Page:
Amidst all of the excitement, disaster and grief, one incident stands out as a comical high spot of the hectic fire fighting. A Hebrew novelty peddler had arrived in Weaverville the previous day with his buckboard loaded with trinkets which he intended to sell. The vehicle he was driving was in need of repairs, and he had parked it in front of Davis's Blacksmith Shop. The blacksmith had removed the wheels from the heavily loaded wagon and placed them against the wall on one side of the building with many other wheels which he intended to work on the following day. When the fire broke out, one of the first persons to arrive on the scene was the peddler. With his face contorted with suffering, he was screaming hoarsely, "My veels! My veels! MY VEELS!" He had harnessed his old horse and led it up to the wagon only to find the wheels missing. With sobbing breath and flashing eyes, he inquired about madly and soon was told where to locate his wheels. Rushing over to the burning building, he grabbed the first four wheels and hastily put them on his rig and, hitching the horse up in double time, he was off. The old rig quivered and shook in a queer, fast, shivering dance down the street that would have put a modem rumba dancer to shame. In his anxiety, the peddler had taken four wheels of different diameters and color which contributed to the oddly hippity-hopping motion of the weird vehicle.
The Chinatown fire, although disastrous, served in furthering fire protection in Weaverville. First, it cleaned out the imminent hazard that menaced the town for many years. Secondly, Ordinance No. 1 could now be applied on the rebuilding that would eliminate certain hazardous structures that before existed.
John H. Boyce, owner of the livery stable; G. T. Davis, owner of the blacksmith shop; and Wing Chong Kee Co. rebuilt their properties immediately after the fire, and, to make the property the more secure against the ravages of conflagration, installed a fireplug on the town's water main near their places of business and purchased 250 feet of 2 1/2-inch standard fire hose, which was equipped with a %-inch nozzle.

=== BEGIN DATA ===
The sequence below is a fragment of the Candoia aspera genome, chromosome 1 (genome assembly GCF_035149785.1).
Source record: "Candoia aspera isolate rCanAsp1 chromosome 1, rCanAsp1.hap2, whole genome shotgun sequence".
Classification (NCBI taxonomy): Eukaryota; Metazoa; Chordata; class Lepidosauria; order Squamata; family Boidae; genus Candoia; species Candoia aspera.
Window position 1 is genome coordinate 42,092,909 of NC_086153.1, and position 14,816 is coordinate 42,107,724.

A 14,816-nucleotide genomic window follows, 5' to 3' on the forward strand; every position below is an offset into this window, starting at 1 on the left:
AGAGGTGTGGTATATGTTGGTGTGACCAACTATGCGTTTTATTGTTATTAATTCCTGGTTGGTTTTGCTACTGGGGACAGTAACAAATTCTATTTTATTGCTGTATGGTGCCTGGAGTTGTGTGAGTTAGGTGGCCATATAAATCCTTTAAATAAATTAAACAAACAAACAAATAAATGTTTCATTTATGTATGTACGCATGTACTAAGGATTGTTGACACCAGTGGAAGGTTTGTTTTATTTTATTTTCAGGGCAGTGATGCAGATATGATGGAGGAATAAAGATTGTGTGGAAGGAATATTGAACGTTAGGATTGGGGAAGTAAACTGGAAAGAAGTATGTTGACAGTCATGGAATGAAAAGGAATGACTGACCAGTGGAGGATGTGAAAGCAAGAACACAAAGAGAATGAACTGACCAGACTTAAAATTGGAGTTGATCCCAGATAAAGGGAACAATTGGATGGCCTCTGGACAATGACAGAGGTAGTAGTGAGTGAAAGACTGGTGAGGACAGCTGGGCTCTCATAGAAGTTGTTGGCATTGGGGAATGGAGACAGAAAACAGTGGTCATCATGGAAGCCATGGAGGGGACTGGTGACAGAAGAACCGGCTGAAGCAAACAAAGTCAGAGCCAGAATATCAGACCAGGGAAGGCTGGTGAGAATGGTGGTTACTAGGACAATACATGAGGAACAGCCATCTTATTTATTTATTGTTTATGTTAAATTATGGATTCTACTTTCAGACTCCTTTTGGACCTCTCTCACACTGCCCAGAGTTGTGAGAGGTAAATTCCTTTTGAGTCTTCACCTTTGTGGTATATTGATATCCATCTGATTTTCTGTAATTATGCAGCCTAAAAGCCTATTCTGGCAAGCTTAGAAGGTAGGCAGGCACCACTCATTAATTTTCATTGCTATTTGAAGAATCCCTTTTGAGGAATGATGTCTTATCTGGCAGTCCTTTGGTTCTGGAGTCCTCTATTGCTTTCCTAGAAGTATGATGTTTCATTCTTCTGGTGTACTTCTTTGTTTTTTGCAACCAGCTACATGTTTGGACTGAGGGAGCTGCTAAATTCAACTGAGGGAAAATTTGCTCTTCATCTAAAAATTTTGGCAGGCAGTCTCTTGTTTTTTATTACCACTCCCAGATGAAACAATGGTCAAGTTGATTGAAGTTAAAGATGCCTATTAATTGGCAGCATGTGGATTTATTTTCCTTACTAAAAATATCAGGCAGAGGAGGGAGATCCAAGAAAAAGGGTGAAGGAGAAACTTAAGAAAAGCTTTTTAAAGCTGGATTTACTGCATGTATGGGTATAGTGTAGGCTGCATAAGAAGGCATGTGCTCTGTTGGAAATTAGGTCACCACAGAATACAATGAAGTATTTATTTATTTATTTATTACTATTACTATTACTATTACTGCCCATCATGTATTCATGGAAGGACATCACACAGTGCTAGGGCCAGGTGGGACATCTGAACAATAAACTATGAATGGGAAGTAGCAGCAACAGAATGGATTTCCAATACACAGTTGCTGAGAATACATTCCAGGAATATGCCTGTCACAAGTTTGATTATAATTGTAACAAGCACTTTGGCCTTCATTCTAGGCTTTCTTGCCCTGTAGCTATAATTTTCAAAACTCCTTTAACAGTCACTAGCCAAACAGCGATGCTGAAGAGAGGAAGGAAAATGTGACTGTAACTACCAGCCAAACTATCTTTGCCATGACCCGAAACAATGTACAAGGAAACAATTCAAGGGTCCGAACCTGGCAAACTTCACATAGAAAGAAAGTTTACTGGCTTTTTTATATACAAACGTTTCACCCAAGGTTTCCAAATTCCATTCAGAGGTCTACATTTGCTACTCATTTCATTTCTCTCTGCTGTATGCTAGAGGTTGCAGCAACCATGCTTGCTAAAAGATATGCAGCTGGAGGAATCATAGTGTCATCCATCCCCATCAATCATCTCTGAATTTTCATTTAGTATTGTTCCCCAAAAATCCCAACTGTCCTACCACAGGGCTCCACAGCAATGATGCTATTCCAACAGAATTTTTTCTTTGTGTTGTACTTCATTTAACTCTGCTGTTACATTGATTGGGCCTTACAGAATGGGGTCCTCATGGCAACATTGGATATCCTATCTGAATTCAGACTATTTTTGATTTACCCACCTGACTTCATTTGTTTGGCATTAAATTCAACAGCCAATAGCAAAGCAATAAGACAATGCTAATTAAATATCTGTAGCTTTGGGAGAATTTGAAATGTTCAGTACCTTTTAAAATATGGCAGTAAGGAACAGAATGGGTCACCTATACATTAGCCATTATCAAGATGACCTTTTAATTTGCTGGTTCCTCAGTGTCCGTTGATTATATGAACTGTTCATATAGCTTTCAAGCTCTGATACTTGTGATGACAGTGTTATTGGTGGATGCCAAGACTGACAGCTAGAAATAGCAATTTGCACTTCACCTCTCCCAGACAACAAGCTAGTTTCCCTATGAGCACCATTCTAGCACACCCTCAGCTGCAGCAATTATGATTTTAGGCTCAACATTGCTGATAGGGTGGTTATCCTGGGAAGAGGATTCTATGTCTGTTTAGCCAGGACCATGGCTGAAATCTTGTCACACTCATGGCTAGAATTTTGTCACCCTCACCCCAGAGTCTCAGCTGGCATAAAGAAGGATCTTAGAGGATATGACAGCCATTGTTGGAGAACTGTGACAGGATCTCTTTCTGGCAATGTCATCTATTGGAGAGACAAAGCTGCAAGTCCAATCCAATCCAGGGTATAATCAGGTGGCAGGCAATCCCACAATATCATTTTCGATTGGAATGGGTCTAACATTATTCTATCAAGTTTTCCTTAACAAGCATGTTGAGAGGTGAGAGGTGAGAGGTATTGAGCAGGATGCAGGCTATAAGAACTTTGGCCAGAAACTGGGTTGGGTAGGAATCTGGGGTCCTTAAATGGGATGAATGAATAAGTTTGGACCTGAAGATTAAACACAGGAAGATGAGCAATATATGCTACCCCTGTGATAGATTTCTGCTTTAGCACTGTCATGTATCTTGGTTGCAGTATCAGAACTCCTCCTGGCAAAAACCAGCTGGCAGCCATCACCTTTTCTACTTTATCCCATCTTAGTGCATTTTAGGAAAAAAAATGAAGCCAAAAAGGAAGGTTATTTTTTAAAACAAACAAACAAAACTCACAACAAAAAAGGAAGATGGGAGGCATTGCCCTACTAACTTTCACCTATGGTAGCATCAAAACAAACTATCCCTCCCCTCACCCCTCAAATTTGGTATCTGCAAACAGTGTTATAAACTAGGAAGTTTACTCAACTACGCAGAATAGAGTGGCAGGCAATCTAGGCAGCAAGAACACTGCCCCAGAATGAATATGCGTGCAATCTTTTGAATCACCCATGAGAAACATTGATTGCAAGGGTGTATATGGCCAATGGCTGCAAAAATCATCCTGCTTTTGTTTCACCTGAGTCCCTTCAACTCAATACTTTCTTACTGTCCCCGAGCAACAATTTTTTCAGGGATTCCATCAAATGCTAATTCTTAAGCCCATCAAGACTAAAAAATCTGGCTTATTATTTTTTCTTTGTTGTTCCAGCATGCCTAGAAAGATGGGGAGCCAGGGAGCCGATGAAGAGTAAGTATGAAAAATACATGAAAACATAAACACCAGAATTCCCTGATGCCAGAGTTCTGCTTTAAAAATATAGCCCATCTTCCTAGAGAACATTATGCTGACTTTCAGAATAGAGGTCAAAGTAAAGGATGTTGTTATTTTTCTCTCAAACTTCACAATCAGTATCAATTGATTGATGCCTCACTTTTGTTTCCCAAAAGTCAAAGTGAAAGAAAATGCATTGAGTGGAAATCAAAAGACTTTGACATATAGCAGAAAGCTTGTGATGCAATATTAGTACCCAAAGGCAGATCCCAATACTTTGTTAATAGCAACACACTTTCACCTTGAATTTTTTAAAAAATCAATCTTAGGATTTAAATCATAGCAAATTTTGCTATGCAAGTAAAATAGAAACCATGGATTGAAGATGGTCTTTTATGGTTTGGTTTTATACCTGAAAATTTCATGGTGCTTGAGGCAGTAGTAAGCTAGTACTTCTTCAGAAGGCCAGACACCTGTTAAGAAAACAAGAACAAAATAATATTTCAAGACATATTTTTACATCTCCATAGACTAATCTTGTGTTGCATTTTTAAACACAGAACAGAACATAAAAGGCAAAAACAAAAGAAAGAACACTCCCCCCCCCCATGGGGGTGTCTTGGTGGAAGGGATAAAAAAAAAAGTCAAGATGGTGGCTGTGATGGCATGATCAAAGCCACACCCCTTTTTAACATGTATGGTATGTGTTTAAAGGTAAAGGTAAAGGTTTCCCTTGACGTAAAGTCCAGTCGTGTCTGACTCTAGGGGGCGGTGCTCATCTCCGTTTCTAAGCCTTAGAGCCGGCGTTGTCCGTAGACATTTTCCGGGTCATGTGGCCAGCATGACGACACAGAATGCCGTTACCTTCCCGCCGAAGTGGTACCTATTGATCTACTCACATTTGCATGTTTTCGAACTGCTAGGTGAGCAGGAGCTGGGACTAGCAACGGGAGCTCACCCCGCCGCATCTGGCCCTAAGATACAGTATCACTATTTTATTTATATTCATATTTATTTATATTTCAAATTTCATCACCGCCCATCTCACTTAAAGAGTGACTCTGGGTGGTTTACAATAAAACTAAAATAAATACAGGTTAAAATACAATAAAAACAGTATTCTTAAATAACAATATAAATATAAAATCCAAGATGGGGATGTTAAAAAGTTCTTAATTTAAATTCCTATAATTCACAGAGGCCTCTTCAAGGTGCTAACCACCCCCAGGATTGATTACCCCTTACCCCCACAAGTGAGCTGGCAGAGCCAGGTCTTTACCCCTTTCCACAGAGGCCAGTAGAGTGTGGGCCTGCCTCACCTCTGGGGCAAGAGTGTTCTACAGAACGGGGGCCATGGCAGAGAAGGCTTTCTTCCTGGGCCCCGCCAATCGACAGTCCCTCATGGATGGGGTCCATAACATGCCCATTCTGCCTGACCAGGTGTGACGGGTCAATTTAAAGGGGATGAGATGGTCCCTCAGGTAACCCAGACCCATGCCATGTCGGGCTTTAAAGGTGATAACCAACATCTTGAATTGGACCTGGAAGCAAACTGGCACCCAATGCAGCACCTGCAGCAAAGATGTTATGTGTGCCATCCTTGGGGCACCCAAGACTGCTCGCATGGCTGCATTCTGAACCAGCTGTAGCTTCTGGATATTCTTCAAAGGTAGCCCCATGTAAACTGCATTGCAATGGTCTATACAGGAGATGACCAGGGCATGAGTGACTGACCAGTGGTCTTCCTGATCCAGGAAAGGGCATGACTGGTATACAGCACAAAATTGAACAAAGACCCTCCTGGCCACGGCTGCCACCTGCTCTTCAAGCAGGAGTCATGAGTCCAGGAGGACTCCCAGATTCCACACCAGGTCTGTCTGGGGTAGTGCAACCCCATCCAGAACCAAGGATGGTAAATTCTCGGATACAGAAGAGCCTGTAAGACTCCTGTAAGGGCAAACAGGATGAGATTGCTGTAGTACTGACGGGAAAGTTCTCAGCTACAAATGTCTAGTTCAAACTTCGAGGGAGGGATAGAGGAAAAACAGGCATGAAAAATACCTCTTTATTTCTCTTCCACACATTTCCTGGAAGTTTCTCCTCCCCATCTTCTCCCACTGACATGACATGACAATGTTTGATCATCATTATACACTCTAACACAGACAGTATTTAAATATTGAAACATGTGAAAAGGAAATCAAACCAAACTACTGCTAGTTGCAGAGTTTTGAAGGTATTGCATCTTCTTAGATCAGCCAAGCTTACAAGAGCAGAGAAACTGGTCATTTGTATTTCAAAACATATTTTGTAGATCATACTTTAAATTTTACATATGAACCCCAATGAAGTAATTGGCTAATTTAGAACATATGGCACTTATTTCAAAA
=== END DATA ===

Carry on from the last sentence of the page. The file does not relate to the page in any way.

About the same time, P. M. Paulsen, owner of the Union Hotel, was doing likewise. He installed the fireplug near the bandstand on Court Street. Those were the first fireplugs installed in Weaverville.
On March 17, 1906, the fire commissioners met in regular session, and at that meeting decided to call an election to vote on a special fire district tax to raise $1,200 for the purchase of one second hand fire engine, 1,000 feet of hose, three hose-carts, and five hydrants. On April 3, 1906, an election was held for the purpose of voting on a special fire district tax to raise $1,200.- Sixty votes were cast for the issue and two against.
On May 23, 1906, a committee was appointed by the commission to take the necessary steps to organize a fire department. As a result, the following citizens were appointed on the committee: R. L. Carter, D. J. Hall, J. W. Bartlett, B. Barnickel and F. C. Meckel.
On Sunday evening, May 28, 1906, the committee announced a meeting in the courtroom, and 40 citizens of Weaverville assembled there. The meeting was called to order by C. H. Edwards, acting as temporary Chairman. Judge Bartlett read aloud a section of the code which required a foreman to be elected before any further action could be taken. After much discussion, some of it heated, as to the qualifications of various members to hold that position, a ballot was taken. Eight candidates received votes but, inasmuch as the law required a majority of all votes cast to elect a candidate, the rest of the evening was devoted to further balloting. R. L. Carter was finally chosen to serve as foreman until a regular election could be held. The new Foreman appointed C. Wm. White as secretary and H. Gray as Treasurer of the new organization. By request of the constitution and by-laws committee, the meeting was adjourned until June 3, 1906, until a report could be made. On that date, they assembled again and the first order of business was the election of officers. As a result of this election, the following men having received a majority of the votes, were elected to office: R. L. Carter, Chief; B. Barnickel, Foreman; Wm. White, Secretary; and H. Gray, Treasurer.
The constitution and by-laws committee made its report and, after a short discussion, those present signed the constitution and by-laws adopting the same. The signers became full-fledged firemen, and numbered 40.
Initiation fee was $1, plus $3 per year for dues, and a fine of 25 cents to be levied for absence from meetings or drills. The fire department really became active at this time and, after June 30, 1906, became the most active organization in the community. Their colorful uniform, adopted at the last meeting, consisted of a red flannel shirt with a blue shield and monogram, black pants with a dashing wide patent leather belt, and southwester hats. The young bloods of the town all yearned to join the organization, and it became necessary to conduct the meetings much the same as secret fraternal orders. Upon acting upon applications for membership, "blackballing" was resorted to frequently. Although the organization numbered two colored gents among its members, it was necessary for the applicant to be practically "lily white" to gain admission to the select group.
Very few members missed attending the meetings, partly because of the 25 cents absentee fine, but more often because of the expectation of the usual hot debates on controversial subjects for which they became famous.